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Rainfall-Runoff Modelling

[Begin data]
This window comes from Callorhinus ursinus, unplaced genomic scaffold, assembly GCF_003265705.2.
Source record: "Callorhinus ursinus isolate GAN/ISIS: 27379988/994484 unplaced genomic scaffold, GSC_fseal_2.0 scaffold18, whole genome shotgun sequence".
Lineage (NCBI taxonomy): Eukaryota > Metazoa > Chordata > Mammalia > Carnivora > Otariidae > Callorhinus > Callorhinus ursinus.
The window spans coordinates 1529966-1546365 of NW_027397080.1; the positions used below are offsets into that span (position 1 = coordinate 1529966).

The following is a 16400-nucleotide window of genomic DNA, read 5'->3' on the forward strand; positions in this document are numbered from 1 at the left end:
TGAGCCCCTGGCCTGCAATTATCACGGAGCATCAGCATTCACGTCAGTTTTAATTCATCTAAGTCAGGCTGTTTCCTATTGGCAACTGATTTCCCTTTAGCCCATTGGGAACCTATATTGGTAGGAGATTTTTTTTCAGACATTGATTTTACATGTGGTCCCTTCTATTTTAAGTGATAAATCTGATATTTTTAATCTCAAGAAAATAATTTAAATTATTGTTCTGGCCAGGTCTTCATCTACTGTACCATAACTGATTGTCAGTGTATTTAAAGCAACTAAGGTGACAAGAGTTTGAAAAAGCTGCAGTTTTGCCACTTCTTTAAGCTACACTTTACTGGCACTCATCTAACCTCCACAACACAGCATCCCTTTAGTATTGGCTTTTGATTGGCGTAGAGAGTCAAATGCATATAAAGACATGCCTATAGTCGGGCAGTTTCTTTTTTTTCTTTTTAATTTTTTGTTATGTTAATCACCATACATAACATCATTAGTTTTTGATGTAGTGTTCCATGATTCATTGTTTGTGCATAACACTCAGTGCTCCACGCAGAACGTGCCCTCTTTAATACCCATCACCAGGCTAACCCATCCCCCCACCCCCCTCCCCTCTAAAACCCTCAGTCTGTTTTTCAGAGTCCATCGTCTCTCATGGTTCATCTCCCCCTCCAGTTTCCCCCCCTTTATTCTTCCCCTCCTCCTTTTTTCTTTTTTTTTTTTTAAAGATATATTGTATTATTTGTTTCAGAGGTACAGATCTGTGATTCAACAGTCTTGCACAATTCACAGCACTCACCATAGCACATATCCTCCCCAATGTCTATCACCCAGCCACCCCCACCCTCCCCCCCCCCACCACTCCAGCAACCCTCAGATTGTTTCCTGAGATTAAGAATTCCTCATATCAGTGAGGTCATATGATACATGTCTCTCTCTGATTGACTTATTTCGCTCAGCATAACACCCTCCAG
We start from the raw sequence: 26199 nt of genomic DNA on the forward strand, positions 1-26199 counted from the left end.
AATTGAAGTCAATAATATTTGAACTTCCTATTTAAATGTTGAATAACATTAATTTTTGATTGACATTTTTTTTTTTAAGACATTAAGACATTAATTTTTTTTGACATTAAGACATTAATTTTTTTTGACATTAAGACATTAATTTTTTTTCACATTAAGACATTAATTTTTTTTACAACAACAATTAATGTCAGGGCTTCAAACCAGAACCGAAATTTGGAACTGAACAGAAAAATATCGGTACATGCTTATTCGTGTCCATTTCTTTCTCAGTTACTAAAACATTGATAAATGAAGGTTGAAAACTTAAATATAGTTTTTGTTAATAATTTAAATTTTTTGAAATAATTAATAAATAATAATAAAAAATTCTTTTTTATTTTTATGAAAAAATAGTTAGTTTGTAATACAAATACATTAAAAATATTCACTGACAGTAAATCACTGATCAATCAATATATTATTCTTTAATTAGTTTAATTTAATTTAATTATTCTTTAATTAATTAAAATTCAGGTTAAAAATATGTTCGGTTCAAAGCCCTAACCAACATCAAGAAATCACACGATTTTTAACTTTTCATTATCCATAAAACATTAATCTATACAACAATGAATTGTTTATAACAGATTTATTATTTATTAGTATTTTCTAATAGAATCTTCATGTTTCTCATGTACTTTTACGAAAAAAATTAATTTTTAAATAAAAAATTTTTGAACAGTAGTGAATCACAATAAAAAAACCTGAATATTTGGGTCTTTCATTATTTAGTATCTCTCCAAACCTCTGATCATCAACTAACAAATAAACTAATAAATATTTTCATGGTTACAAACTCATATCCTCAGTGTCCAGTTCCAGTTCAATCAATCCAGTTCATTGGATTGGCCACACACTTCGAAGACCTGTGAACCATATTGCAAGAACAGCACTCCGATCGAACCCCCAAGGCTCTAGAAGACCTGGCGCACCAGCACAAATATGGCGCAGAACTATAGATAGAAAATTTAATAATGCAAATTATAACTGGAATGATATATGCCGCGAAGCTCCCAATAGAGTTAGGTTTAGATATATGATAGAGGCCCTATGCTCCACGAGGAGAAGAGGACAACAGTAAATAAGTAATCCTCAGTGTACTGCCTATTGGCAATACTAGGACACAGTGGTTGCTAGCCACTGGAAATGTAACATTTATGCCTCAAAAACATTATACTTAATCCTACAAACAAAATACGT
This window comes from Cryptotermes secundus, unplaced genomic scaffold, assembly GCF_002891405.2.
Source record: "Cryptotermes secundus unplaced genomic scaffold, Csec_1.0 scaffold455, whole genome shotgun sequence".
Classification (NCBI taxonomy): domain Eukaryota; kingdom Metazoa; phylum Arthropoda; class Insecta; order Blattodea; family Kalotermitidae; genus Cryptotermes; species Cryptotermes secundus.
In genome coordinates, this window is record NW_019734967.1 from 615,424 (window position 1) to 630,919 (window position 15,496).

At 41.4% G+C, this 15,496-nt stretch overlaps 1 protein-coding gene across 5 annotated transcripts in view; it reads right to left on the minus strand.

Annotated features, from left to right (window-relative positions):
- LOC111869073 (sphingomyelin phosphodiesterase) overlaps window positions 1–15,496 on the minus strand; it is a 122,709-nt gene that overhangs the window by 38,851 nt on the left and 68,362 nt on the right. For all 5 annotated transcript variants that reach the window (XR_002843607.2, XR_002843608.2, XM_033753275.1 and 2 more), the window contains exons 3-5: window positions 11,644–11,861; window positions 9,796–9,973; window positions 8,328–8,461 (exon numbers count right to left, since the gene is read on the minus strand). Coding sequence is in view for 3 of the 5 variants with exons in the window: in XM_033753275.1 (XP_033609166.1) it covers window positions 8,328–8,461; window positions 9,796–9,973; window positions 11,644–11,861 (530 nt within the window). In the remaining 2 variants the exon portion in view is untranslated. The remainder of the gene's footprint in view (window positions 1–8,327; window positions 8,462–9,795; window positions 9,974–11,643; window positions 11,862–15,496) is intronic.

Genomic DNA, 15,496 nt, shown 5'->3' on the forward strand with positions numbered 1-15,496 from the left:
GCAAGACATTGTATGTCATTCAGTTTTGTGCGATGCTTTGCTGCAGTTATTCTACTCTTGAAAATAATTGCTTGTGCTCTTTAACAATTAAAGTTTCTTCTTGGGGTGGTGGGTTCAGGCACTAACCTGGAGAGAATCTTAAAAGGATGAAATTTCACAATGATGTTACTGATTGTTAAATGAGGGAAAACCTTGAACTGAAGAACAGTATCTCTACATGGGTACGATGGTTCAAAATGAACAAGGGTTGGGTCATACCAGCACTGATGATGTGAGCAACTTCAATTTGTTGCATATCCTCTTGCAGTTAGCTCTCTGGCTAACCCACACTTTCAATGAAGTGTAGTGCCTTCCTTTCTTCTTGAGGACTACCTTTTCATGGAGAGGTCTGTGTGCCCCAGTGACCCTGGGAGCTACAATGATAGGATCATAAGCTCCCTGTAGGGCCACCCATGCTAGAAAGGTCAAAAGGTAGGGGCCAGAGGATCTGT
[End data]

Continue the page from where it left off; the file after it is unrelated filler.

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Table of Contents